July 9th, 1944 with a UK Army lorry. He was looking in the window of Arthur
Beamonts radio shop in the High Street, when he inadvertently stepped back
into the road just as a lorry came around the corner.
This vehicle was most probably returning from one of the USAAF Suffolk airfields, after delivering munitions for their aircraft
Charlie was fatally wounded by this impact. The lorry driver was only about 20 years old, completely innocent but badly shaken up by the incident.
Large convoys of soldiers were a common sight passing through the village which included Canadians, Australians and Americans. One person said “traffic was passing through the village day and night without any respite”
Also, in 1943
saw the arrival of the USAAF constructing the Forward Ammunition Depot by
All of the sand and aggregate required for the concrete work would have been extracted from Ferriers Pit. This would have generated a massive amount of traffic to the west of the village
The Parish Council applied to have a Siren mounted on top of the Dye Works, but this was rejected.
Consequently, the village had to rely on the works “hooter” sounding the alarm in case of an attack.
had the advantage that it was far louder than a siren. It wasn`t a matter
of throwing a switch, in reality it meant climbing a ladder to the top of
the works boiler and turning a steam valve on/off for a warning or permanently
on for an all-clear.
Some nights there may have been several warnings.
In this event, Mr Creek who looked after the welfare of his children and their disturbed sleep during the night, allowed them to start school an hour late in the morning. However, as Mr Creek may well have been busy through the night, it also allowed him to catch up on some sleep
The church bells would be rung in the event of an invasion.
was a rural village, it did not escape the attention of the enemy.
Sadly, a plaque inside St Mary's Church lists the names of four residents (Willingham family) who lost their lives in the village. (see Chapter 13)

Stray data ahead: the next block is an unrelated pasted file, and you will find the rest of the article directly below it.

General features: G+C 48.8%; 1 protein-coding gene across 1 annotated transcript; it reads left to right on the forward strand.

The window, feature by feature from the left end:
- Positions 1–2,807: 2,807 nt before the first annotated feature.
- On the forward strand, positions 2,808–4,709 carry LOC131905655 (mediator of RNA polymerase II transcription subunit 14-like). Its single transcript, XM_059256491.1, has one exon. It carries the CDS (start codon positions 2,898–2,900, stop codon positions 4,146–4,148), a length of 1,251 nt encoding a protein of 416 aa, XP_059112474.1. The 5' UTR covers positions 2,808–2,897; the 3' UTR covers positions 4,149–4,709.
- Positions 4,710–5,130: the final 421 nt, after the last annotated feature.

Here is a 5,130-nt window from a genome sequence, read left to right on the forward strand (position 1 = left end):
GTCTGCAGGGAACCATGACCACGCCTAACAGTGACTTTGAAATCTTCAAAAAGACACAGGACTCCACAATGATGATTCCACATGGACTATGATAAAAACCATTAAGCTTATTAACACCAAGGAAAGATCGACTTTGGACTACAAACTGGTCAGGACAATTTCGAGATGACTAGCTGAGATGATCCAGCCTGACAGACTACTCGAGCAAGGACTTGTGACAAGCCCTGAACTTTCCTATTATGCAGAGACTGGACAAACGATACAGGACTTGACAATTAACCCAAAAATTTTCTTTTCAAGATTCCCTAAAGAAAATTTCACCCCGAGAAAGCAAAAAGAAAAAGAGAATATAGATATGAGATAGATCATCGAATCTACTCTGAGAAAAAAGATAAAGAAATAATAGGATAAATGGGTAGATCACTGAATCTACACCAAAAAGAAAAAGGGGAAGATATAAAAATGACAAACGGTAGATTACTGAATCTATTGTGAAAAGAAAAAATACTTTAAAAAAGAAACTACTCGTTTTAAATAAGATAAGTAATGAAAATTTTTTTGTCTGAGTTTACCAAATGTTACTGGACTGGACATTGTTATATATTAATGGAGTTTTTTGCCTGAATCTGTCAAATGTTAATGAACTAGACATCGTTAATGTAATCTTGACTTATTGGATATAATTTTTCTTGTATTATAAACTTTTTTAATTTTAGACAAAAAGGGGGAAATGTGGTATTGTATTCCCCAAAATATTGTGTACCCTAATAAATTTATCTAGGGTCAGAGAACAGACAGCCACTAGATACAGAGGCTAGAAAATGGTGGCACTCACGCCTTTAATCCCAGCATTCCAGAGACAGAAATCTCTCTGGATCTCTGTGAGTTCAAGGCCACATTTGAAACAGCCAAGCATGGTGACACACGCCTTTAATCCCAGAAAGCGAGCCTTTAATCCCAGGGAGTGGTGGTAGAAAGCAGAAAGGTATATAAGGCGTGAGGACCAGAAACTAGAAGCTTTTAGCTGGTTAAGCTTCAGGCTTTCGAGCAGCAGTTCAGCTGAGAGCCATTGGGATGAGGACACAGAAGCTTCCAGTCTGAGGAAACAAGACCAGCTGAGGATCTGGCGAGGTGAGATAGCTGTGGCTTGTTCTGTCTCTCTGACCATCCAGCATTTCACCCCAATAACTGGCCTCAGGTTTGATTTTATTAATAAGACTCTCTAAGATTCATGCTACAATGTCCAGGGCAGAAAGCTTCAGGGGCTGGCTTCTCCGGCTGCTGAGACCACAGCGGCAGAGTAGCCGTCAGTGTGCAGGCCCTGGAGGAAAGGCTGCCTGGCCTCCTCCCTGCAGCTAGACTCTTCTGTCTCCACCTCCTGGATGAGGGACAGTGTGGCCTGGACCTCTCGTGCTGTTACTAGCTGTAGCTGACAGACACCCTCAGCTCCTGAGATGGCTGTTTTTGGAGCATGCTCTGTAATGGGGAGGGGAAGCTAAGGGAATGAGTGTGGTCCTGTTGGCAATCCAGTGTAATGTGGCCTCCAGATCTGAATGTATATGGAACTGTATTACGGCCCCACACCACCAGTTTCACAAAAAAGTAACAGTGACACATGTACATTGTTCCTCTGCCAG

Regrettably, we also suffered a further loss, not by the Germans but inflicted by our own side.
Gordon Drake was treated at St Leonard’s Hospital in Sudbury for his injuries, when a stray antiaircraft shell hit the slaughterhouse on October 19th, 1942.
Another workman, Reginald Drury was killed and another two, including Walter Smith who was admitted to hospital. The shell was reported to have come from the Colchester Anti-Aircraft Battery.
bombs fell on the Cemetery, St Edmunds Hill and land at Lt. Bevills.
Doodlebugs were not only confined the major cities, one fell on farmland between Bakers Hall and the railway line, breaking numerous windows.
There is a report of the Signalman in his box near the rail siding being killed by shrapnel (unconfirmed)
Another rocket fell on Cattleys Farm, near Daws Cross causing a substantial crater in a field
To keep morale high in the population, men arrived in the village to cut up iron railings and gates from every property without even asking for the owner's consent. The intended destination for all this scrap was to be melted down and turned into munitions. Like a lot of other villages found after the war, it was just dumped and made no use of whatsoever.
Another source of raw material was aluminium which was required to manufacture aircraft, Aluminum saucepans were the ideal candidate and were readily handed over by housewives.
All roadside signposts were removed to hinder the enemy if they were ever to invade. This was not common to Bures but all over the south & east coast.
have seen photographic evidence that the Germans photographed every square
inch of the British Isles to such high definition that houses, roads, bungalows
can easily be defined.
I doubt very much whether the enemy would have relied too much on our signposting.
It is thought that the collection obtained by the Germans, is now held in an American Library.
Find the Bures signpost in the photograph?
Bures Hall (now Nether Hall next to Bures Mill) had rooms at the rear to accommodate a few German POW`s They were employed on the farm at Nether Hall, such as Milking the dairy herd.
November 9th 1945 - the USAAF pulled out of Butlers Farm and Bakers Hall.
Fred Staples recalls he came across an unexploded bomb on land owned by Secretaries Farm at the
Lamarsh end of the village. He quickly returned to report the incident, but it was initially greeted with some scepticism. The bomb disposal unit later turned out to defuse the object.
Supposedly, a dam was built across the River between the modern-day Millennium Bridge and Bures Mill to prevent the Germans using it as a means of transport. However, this is unconfirmed and does not appear on any defence maps